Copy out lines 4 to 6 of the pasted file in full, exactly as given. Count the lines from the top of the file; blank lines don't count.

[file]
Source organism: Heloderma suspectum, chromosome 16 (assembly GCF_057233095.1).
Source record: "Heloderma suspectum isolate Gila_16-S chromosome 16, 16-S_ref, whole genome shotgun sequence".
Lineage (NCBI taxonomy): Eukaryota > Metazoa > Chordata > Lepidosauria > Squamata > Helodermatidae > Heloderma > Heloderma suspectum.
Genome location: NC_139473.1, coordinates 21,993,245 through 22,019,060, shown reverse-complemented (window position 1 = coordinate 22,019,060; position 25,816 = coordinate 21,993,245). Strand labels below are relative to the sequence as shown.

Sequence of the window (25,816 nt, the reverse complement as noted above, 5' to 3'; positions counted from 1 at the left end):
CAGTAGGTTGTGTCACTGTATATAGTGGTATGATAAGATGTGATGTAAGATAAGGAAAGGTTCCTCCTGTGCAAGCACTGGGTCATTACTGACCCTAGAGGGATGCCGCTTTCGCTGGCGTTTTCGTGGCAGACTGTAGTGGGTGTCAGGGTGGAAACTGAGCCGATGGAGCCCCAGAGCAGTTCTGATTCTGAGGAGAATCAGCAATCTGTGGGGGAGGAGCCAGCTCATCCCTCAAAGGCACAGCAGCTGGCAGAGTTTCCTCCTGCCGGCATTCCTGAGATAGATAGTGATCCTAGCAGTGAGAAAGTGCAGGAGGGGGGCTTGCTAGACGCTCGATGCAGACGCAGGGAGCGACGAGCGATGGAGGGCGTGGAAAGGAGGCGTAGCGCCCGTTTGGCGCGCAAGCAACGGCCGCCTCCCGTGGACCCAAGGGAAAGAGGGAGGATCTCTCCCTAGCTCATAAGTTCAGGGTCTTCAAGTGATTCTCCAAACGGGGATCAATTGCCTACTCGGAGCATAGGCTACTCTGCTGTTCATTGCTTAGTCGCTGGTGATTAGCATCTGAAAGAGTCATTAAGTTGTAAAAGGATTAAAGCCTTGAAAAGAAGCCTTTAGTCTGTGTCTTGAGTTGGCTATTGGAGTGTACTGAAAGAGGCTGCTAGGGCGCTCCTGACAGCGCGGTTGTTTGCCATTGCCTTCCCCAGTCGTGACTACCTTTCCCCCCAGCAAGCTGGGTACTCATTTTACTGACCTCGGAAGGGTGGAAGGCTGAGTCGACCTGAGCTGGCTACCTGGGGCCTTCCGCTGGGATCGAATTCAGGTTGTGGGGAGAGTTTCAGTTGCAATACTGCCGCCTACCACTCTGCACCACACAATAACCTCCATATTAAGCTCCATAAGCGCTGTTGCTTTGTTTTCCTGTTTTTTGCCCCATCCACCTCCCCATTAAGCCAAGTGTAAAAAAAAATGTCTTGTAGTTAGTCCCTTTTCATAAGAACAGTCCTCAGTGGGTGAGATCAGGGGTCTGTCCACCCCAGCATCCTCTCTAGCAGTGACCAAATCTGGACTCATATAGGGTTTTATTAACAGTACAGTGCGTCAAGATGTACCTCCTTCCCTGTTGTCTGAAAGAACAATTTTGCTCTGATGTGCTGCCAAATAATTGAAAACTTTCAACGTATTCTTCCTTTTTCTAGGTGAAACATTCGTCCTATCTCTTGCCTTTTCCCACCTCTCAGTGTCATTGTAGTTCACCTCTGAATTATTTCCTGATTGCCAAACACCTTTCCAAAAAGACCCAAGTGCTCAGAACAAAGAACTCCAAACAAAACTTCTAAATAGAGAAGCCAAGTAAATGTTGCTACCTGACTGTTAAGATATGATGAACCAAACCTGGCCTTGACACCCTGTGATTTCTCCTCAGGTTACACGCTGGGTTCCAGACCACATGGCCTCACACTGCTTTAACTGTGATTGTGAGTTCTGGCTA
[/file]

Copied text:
Genome location: NC_139473.1, coordinates 21,993,245 through 22,019,060, shown reverse-complemented (window position 1 = coordinate 22,019,060; position 25,816 = coordinate 21,993,245). Strand labels below are relative to the sequence as shown.

Sequence of the window (25,816 nt, the reverse complement as noted above, 5' to 3'; positions counted from 1 at the left end):
CAGTAGGTTGTGTCACTGTATATAGTGGTATGATAAGATGTGATGTAAGATAAGGAAAGGTTCCTCCTGTGCAAGCACTGGGTCATTACTGACCCTAGAGGGATGCCGCTTTCGCTGGCGTTTTCGTGGCAGACTGTAGTGGGTGTCAGGGTGGAAACTGAGCCGATGGAGCCCCAGAGCAGTTCTGATTCTGAGGAGAATCAGCAATCTGTGGGGGAGGAGCCAGCTCATCCCTCAAAGGCACAGCAGCTGGCAGAGTTTCCTCCTGCCGGCATTCCTGAGATAGATAGTGATCCTAGCAGTGAGAAAGTGCAGGAGGGGGGCTTGCTAGACGCTCGATGCAGACGCAGGGAGCGACGAGCGATGGAGGGCGTGGAAAGGAGGCGTAGCGCCCGTTTGGCGCGCAAGCAACGGCCGCCTCCCGTGGACCCAAGGGAAAGAGGGAGGATCTCTCCCTAGCTCATAAGTTCAGGGTCTTCAAGTGATTCTCCAAACGGGGATCAATTGCCTACTCGGAGCATAGGCTACTCTGCTGTTCATTGCTTAGTCGCTGGTGATTAGCATCTGAAAGAGTCATTAAGTTGTAAAAGGATTAAAGCCTTGAAAAGAAGCCTTTAGTCTGTGTCTTGAGTTGGCTATTGGAGTGTACTGAAAGAGGCTGCTAGGGCGCTCCTGACAGCGCGGTTGTTTGCCATTGCCTTCCCCAGTCGTGACTACCTTTCCCCCCAGCAAGCTGGGTACTCATTTTACTGACCTCGGAAGGGTGGAAGGCTGAGTCGACCTGAGCTGGCTACCTGGGGCCTTCCGCTGGGATCGAATTCAGGTTGTGGGGAGAGTTTCAGTTGCAATACTGCCGCCTACCACTCTGCACCACACAATAACCTCCATATTAAGCTCCATAAGCGCTGTTGCTTTGTTTTCCTGTTTTTTGCCCCATCCACCTCCCCATTAAGCCAAGTGTAAAAAAAAATGTCTTGTAGTTAGTCCCTTTTCATAAGAACAGTCCTCAGTGGGTGAGATCAGGGGTCTGTCCACCCCAGCATCCTCTCTAGCAGTGACCAAATCTGGACTCATATAGGGTTTTATTAACAGTACAGTGCGTCAAGATGTACCTCCTTCCCTGTTGTCTGAAAGAACAATTTTGCTCTGATGTGCTGCCAAATAATTGAAAACTTTCAACGTATTCTTCCTTTTTCTAGGTGAAACATTCGTCCTATCTCTTGCCTTTTCCCACCTCTCAGTGTCATTGTAGTTCACCTCTGAATTATTTCCTGATTGCCAAACACCTTTCCAAAAAGACCCAAGTGCTCAGAACAAAGAACTCCAAACAAAACTTCTAAATAGAGAAGCCAAGTAAATGTTGCTACCTGACTGTTAAGATATGATGAACCAAACCTGGCCTTGACACCCTGTGATTTCTCCTCAGGTTACACGCTGGGTTCCAGACCACATGGCCTCACACTGCTTTAACTGTGATTGTGAGTTCTGGCTA